Marysville High School had a for-profit graphic design business that the students ran. For their social and global venture they held a clothing drive and collected more than 15 boxes of clothes and sent them to Fiji, which recently experienced the worst flood in 100 years. They also raised enough money to send one child in Fiji to school and to supply 200 people with clean drinking water. They also taught their peers in high school and elementary students about being environmentally friendly. They made it to the semi-finals where they presented like professionals, not rookies, against the team that placed third in the world last year.
Cordova High School in Rancho Cordova operated a balloon company called Balloon Locker that was not only customer-service oriented, but also environmentally friendly. As a social venture they took some of their profits from the selling of heart-shaped balloons on Valentine’s day and donated them to the American Heart Association.
Hiram Johnson High School’s for-profit business was Fresh n’ Fruity, a wholesale produce provider. They linked their customers directly to locally grown products provided by the nonprofit Fresh Producers. They sold bags of produce such as fruit and vegetables to their faculty, families and community, and sold their produce out of environmentally friendly reusable grocery bags. Hiram Johnson was our second Sierra Health school to make it to the semi-final round, where they did very well against the opposing veteran schools.
At Galt High School they started the first-ever office supply store in their school. Here they not only carry supplies but they refill ink cartridges at a very low rate and in the process students are recycling by reusing and collecting old ones. They are one of the most positive teams I supported and from what I have heard other SAGE teams need to watch out for them next year.
Monterey Trail High School in Elk Grove was a jack of all trades — they held craft fairs, helped raise funds for the Ronald McDonald House, and created an informational video. Globally, they helped raise money and awareness about the importance of pressing global issues, such as disease. Environmentally, they helped reduce the e-waste in their school district.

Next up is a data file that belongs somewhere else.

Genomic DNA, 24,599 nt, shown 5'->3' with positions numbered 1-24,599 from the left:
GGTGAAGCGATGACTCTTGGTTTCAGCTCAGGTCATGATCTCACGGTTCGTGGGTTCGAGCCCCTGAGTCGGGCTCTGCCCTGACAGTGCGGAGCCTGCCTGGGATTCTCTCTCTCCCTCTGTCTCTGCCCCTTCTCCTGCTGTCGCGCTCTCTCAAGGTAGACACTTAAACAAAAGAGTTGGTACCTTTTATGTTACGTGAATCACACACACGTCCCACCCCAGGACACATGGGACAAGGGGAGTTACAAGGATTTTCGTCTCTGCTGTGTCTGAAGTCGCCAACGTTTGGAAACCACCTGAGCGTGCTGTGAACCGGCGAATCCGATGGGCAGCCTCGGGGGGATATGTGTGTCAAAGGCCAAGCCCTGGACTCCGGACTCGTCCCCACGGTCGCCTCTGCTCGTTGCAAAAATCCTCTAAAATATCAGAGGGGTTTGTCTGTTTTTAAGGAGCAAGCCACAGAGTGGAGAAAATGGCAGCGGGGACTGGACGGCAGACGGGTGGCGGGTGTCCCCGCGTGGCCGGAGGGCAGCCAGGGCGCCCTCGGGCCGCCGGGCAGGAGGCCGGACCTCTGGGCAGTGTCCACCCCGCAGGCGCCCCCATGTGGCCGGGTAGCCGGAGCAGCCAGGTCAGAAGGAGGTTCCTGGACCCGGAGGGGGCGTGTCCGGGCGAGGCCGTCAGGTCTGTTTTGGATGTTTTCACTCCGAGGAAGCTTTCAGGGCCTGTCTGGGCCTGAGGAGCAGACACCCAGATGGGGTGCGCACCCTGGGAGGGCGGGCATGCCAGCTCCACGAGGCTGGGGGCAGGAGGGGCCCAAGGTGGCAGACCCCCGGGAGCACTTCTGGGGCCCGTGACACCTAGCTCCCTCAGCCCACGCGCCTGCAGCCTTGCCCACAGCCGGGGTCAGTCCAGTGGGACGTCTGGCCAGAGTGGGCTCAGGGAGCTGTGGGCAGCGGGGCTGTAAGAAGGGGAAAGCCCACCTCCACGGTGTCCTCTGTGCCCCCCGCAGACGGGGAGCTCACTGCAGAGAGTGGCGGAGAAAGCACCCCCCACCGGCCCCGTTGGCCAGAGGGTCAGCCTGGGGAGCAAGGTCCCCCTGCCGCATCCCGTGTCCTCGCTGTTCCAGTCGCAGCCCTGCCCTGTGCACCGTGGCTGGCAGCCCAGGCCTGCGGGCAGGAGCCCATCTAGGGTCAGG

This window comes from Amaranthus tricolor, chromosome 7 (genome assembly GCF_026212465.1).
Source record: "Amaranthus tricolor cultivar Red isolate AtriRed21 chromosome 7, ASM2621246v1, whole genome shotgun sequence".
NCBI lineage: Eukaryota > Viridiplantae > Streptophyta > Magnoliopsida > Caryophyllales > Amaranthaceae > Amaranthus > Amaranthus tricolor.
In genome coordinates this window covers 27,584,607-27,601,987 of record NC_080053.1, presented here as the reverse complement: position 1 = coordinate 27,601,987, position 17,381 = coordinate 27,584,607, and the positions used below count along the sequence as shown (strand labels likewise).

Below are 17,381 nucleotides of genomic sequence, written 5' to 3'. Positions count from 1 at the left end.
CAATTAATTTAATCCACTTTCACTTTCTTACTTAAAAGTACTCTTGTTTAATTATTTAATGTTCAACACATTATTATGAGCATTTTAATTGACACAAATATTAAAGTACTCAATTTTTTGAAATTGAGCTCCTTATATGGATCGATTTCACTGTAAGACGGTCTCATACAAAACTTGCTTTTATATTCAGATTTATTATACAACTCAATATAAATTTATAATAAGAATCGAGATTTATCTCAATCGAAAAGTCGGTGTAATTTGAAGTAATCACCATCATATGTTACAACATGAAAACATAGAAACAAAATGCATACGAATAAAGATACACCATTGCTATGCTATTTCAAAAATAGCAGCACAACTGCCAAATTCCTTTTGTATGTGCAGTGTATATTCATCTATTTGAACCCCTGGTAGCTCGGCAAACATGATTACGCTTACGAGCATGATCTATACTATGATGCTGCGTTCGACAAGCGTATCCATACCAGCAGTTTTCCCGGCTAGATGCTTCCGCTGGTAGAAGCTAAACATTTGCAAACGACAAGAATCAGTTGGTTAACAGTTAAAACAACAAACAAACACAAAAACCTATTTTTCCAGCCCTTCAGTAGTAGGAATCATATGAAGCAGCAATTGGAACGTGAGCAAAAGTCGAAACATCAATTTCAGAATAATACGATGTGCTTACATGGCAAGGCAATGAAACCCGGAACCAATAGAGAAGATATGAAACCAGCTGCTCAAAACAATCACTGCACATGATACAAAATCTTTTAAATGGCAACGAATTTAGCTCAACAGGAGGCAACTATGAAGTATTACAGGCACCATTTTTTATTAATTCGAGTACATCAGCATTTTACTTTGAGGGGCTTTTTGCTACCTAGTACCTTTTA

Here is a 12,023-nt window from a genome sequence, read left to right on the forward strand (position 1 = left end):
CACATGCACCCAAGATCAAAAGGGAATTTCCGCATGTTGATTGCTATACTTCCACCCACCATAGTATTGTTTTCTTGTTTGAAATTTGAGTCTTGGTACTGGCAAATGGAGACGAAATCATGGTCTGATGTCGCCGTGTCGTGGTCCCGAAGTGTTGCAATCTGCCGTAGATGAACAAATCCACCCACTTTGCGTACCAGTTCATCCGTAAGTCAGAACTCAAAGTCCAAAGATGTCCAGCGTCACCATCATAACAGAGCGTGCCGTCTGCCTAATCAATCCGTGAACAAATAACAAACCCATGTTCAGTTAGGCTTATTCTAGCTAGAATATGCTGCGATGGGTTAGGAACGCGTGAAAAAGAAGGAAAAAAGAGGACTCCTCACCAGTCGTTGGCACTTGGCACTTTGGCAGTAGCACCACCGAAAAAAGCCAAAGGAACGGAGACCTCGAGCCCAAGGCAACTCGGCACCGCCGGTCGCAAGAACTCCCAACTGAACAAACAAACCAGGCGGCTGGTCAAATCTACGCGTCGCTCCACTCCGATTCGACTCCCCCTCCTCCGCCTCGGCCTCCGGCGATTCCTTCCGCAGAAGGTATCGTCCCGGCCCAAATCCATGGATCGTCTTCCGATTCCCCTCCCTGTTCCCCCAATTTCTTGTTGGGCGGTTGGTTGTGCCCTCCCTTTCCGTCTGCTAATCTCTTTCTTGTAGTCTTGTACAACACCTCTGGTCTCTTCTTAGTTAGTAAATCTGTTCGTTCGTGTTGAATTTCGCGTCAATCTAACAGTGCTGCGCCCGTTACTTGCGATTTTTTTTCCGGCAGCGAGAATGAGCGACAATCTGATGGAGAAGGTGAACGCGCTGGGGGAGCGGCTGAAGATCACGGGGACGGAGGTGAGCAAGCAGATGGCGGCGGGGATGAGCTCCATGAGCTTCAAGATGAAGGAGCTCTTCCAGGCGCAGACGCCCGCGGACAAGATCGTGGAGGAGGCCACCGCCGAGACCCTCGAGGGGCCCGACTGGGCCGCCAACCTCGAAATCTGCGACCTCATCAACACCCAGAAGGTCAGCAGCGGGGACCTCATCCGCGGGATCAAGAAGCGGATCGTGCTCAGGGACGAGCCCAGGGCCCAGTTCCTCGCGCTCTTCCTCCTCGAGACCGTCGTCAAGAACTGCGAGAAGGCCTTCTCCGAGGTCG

Again, we would like to say thank you to Sierra Health Foundation from everyone at SAGE for all your support and for helping these students learn real-life skills that will help make their dreams reality and make the world a better place.
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The Yolo County Probation Department and the Woodland Coalition for Youth
invite youth to apply to become members of the Juvenile Justice/Delinquency Prevention Commission. The commission’s mission is to inquire into the administration of juvenile court law in Yolo County and to assist in the effort toward prevention and reduction of juvenile delinquency. The commission meets the second Thursday of each month at the Yolo County Probation Department. Get more information and download the application on the Woodland Coalition for Youth Web site.
Youth Service America (YSA) seeks to improve communities by increasing the number and diversity of young people, ages 5-25, serving in important roles. Founded in 1986, YSA is an international nonprofit resource center that partners with thousands of organizations in more than 100 countries to expand the impact of the youth service movement with families, communities, schools, corporations and governments. Visit the YSA Web site for information about service-learning grant opportunities.
The Department of Health and Human Services Administration for Children and Families has funding opportunities through the American Recovery and Reinvestment Act. Find out how to apply for the Non-Profit Capacity-Building Program and the State, Local and Tribal Government Capacity-Building Program on the ACF Web site.
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The South Sacramento Youth Leadership Council invites the public to its Third Thursday Art Walk at the Colonial Heights Public Library. The Art Walk will feature an art showcase, hands-on workshops, live music and free food from 4 p.m. to 7 p.m. Dates are July 16, Aug. 20, Sept. 17, Oct. 15, Nov. 19 and Dec. 17. The library is at 4799 Stockton Blvd.
E-mail story ideas, funding opportunities, resources and calendar items to us at REACH.